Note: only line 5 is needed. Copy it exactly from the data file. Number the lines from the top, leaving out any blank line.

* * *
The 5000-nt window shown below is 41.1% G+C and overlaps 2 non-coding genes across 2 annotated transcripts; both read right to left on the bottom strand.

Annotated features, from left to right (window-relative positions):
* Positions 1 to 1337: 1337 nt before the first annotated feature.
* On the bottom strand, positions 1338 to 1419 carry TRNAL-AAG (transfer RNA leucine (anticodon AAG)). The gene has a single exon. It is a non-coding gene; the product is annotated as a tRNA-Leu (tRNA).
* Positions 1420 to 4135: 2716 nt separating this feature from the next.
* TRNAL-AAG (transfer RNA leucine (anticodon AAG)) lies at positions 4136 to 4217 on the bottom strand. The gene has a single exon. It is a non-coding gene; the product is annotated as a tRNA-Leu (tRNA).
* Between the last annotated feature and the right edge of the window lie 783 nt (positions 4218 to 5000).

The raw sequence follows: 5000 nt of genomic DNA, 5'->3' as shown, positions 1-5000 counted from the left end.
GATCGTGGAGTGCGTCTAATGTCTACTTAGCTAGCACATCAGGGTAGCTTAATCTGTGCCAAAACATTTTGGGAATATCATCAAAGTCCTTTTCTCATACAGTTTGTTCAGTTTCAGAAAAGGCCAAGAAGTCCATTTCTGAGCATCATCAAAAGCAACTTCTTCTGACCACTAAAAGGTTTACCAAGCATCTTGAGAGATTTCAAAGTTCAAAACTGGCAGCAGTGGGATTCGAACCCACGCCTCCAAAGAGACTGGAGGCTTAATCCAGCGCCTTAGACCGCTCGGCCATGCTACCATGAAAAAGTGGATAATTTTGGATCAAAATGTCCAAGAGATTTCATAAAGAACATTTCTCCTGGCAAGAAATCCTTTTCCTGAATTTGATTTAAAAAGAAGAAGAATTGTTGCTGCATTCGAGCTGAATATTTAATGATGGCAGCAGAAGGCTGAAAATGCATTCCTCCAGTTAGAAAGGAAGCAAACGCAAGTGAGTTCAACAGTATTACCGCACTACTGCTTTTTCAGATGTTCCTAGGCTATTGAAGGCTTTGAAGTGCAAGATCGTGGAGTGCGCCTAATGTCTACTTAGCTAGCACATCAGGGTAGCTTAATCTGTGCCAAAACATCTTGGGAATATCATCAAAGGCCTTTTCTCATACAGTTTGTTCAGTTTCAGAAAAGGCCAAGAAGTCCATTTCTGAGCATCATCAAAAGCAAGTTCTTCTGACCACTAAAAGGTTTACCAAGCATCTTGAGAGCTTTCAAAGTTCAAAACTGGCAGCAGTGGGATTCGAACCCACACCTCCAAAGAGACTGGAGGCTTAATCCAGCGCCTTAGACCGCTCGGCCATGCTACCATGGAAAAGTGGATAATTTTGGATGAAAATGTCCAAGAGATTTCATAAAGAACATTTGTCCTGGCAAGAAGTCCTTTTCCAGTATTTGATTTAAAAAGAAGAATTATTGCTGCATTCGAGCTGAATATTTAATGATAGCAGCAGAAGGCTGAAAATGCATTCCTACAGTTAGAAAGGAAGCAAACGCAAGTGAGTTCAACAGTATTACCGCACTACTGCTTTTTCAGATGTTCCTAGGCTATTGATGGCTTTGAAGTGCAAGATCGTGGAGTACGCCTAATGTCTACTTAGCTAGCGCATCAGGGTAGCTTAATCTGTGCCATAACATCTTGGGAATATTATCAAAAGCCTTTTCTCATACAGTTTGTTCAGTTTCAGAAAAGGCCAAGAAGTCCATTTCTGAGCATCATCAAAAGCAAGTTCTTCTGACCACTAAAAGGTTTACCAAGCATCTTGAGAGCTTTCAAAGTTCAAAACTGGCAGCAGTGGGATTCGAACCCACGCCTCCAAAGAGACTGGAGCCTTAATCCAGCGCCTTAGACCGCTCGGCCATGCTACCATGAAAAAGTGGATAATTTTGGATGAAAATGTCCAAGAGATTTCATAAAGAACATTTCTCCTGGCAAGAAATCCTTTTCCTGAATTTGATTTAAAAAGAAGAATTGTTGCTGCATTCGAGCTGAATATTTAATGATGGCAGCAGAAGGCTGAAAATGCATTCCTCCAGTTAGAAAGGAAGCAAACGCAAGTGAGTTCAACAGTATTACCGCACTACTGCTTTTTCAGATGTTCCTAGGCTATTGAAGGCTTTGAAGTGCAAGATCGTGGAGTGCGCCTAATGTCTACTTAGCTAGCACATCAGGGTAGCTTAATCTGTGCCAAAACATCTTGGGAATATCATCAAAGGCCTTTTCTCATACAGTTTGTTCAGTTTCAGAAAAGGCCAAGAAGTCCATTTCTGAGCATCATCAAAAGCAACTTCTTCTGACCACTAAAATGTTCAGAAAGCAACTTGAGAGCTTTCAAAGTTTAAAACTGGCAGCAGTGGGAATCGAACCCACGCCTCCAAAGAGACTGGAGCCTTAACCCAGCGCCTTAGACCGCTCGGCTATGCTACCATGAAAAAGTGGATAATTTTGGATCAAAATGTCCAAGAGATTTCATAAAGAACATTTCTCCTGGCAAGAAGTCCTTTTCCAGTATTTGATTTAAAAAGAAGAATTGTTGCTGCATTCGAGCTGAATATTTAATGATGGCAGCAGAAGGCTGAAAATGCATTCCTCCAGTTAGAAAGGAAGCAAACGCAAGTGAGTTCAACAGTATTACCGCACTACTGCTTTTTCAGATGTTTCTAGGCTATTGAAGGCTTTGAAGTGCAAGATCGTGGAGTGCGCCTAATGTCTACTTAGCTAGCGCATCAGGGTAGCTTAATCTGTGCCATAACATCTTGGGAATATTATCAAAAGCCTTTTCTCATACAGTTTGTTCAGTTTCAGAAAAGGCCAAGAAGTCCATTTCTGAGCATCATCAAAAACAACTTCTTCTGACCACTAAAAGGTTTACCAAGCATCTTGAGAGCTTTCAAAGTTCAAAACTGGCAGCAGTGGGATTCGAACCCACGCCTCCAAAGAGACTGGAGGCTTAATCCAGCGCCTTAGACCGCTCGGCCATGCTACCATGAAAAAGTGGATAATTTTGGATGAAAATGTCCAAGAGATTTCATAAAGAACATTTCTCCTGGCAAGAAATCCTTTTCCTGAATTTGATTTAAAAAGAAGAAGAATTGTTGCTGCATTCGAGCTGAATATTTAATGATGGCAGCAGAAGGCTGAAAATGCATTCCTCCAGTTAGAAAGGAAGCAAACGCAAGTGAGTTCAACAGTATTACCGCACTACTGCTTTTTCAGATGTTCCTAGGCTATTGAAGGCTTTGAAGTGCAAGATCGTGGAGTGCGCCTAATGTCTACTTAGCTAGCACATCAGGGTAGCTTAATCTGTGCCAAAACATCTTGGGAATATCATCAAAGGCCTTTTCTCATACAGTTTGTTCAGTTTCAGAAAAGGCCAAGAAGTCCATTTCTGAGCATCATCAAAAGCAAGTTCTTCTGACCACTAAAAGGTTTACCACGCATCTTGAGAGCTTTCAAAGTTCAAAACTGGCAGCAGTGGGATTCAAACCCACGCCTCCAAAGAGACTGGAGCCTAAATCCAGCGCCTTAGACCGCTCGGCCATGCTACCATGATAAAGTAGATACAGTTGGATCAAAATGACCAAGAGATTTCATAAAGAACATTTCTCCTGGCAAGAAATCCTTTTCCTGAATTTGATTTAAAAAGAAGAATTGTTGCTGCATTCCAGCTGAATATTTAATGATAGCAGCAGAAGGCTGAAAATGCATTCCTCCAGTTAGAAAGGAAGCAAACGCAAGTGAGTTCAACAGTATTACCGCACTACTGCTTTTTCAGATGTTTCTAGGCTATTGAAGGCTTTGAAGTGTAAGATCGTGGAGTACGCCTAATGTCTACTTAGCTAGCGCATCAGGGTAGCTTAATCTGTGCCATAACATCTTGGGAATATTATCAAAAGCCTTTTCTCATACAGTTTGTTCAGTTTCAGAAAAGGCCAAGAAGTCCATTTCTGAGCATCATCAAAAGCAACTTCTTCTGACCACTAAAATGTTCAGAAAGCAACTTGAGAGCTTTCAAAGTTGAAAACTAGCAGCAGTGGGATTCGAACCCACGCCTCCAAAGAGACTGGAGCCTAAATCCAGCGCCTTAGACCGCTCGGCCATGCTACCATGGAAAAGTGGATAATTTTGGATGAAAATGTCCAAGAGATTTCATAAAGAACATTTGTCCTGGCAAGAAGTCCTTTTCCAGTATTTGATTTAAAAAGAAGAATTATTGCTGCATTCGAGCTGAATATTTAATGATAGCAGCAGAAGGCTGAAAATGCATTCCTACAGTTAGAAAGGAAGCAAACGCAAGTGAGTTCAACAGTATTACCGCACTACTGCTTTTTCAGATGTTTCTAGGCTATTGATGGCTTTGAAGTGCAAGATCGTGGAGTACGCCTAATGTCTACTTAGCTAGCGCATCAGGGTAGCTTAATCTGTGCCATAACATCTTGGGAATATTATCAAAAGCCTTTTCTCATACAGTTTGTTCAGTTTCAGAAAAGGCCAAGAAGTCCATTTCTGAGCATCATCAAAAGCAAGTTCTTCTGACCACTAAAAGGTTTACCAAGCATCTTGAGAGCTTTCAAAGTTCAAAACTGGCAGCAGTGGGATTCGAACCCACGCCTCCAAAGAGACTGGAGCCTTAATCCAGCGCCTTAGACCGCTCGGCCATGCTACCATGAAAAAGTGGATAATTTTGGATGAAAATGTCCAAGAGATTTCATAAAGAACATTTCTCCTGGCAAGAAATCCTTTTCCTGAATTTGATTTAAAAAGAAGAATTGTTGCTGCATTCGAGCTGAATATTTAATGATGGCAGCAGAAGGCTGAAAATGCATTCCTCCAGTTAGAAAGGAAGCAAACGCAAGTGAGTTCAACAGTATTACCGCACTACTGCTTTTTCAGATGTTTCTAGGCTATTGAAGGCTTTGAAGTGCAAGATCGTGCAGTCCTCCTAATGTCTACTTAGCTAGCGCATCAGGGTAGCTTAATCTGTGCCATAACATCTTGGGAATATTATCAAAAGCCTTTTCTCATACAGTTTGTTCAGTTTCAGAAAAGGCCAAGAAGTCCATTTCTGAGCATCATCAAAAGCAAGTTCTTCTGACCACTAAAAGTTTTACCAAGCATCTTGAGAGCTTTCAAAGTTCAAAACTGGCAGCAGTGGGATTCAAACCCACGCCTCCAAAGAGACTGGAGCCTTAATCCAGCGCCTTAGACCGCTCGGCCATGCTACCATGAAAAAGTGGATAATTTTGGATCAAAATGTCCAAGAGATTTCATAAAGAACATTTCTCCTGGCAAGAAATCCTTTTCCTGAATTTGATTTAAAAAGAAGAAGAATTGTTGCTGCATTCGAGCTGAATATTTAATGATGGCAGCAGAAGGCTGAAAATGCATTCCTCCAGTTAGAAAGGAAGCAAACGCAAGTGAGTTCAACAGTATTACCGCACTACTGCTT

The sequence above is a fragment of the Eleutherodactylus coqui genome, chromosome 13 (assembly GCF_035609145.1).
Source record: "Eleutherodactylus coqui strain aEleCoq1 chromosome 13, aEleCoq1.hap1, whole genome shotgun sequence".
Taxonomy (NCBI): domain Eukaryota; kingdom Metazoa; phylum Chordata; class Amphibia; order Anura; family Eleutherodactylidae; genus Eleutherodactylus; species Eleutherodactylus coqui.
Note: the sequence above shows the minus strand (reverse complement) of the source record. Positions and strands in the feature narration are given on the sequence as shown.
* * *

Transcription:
* Positions 1420 to 4135: 2716 nt separating this feature from the next.